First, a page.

March 2020 (Click here to return to part 2) By the start of March, it was clear that the Covid 19 pandemic was really getting going and, sure enough, by the middle of the month serious movement restrictions were in place in the UK, pretty much confining us retired folk to home. Maybe that is why there is quite a bit of progress to report on the Petrel this month!
The first job was to carry on sorting out those tricky wing fairings. Being a retired vehicle finisher, the designer is a dab hand when it comes to the use of car body filler, so the plan simply says to fill in the gap between the fairing facing and the fuselage with rough cut balsa blocks, then finish the whole thing with filler. I have a pretty good idea how that approach would turn out in my hands so instead set about building up enough supporting structure to sheet in the area with 1/16in balsa.
The 1/8in balsa fairing ribs are not shown on the plan but are needed to support the sheeting. Needless to say, there were innumerable trial fittings of the wings to ensure that the 1/16in sheeting would align with the profile of the wing. There were almost as many trial fittings required afterwards to make sure that, once the ply facing ribs were added, a reasonable 'shut line' would be achieved between wing and fairing. Eventually patience was rewarded with a pleasingly good fit.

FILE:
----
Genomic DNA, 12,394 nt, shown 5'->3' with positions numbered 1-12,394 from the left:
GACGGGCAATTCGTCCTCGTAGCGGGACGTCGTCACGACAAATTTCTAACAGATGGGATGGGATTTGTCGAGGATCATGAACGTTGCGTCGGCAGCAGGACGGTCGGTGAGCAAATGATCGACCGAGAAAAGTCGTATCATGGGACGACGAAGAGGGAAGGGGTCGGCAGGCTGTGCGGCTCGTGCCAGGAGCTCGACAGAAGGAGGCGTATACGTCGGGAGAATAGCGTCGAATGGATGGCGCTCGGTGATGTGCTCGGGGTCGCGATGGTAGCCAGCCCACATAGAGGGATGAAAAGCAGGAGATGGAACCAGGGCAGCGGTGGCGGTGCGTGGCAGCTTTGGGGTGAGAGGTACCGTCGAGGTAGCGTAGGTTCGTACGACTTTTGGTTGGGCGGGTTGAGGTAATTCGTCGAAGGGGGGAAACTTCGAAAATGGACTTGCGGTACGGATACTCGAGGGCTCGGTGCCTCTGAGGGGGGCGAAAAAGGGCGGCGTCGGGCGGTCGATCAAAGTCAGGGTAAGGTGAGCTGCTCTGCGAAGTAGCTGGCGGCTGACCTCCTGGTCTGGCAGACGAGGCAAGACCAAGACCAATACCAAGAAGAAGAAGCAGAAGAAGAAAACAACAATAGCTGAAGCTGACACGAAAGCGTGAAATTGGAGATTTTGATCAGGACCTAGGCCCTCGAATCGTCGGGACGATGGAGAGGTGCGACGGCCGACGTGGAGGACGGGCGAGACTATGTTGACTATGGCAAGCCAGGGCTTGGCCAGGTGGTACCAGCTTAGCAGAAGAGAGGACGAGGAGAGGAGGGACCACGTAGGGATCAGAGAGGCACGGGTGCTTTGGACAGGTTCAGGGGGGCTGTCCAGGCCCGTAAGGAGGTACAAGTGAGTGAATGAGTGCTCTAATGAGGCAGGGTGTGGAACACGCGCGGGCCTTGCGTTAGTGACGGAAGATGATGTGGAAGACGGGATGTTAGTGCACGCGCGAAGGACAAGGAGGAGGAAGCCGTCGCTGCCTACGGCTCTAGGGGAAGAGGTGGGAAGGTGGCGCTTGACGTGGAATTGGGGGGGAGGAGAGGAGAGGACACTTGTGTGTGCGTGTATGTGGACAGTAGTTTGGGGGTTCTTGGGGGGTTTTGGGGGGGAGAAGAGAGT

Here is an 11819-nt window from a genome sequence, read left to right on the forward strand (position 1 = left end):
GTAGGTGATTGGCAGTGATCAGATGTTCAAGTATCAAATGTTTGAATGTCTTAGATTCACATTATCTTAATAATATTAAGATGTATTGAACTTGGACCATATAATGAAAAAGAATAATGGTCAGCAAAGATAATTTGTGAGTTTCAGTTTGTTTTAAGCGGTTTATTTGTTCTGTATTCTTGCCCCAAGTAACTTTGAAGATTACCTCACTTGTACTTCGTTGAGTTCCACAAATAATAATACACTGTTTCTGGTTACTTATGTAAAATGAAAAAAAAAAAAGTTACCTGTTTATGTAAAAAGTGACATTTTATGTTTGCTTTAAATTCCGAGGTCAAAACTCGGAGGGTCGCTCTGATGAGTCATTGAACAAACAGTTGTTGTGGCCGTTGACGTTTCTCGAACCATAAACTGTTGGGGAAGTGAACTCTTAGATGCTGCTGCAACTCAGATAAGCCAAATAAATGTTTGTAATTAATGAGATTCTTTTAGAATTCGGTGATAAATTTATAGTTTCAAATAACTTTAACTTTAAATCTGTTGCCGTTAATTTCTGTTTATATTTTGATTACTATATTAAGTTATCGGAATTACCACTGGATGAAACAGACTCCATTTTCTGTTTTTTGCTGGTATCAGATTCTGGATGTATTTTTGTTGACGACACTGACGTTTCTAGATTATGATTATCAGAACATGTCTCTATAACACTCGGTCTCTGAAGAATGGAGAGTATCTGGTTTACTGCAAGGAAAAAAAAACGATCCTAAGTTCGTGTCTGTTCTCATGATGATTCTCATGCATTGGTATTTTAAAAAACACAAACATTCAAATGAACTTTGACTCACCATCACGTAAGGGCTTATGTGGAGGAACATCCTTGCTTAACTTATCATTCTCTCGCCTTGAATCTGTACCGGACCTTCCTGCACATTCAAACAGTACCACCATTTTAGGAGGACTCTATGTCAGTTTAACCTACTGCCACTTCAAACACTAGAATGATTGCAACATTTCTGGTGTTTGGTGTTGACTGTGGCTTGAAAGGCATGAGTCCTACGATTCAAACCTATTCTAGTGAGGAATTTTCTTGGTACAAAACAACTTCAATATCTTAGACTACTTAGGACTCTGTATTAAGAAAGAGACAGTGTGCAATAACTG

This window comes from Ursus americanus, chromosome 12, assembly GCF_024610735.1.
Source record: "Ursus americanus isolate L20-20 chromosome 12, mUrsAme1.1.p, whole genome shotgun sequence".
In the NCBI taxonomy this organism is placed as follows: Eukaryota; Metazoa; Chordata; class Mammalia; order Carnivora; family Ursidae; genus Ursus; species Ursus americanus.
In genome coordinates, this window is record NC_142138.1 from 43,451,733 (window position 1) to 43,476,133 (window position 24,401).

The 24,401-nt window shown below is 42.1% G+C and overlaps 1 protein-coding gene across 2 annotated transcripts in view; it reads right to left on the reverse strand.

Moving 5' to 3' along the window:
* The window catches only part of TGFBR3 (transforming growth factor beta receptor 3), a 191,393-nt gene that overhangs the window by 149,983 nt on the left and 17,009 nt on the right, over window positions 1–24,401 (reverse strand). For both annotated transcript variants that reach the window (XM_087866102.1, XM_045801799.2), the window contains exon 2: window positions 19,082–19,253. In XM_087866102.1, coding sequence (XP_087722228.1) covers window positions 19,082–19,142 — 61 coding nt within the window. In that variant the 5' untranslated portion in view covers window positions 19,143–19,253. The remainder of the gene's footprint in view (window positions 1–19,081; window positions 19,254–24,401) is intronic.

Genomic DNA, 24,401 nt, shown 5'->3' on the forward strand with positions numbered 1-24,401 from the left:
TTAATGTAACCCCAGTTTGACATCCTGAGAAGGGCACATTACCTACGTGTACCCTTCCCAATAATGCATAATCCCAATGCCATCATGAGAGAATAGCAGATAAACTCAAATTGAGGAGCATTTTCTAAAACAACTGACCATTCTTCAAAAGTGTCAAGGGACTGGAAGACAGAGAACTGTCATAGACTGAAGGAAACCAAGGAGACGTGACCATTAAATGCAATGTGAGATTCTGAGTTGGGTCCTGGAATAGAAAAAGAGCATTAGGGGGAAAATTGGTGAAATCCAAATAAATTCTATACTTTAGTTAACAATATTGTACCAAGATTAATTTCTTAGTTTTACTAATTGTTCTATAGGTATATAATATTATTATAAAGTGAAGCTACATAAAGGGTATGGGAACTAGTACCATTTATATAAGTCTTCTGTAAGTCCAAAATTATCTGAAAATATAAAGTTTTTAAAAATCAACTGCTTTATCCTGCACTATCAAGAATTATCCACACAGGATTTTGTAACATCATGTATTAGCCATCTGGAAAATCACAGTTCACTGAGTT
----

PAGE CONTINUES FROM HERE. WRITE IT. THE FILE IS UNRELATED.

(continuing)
After the stress of the fairings, it was a welcome relief to set about planking in the underside of the fuselage. Again I used 3/32in balsa for this rather than the specified 0.8mm ply.
Fortunately I'd remembered to install a couple of guide tubes for the closed loop wires before doing the planking - even though I didn't remember to photograph them! However, having got to this stage, some decisions had to be made about the tailskid. This is shown as laminated from a core of 0.8mm ply with 3mm balsa either side. The skid is then just glued onto the fuselage skin. In my case of course, the skin is 3/32in balsa rather than ply so I was a bit concerned about this arrangement. In the end I opted to slim the skid down to 6mm total width, then apply another balsa lamination on each side, extending down either side of the keel.
As well as hopefully securing the skid a bit better, this approach also had the benefit of enabling the skid to be blended into the rear fuselage with minimal use of filler.
While at the back end of the model, it seemed a good idea to sort out the shrouds for the rudder hinges. These are from 1/64" ply, let into the fin's balsa skin with the aid of the custom tool shown below (thanks Martin!)
Turning attention back towards the other end of the fuselage, the spruce canopy rails were laminated with 3mm balsa on the outside, then the front and rear canopy formers were fitted, supported by balsa corner webs.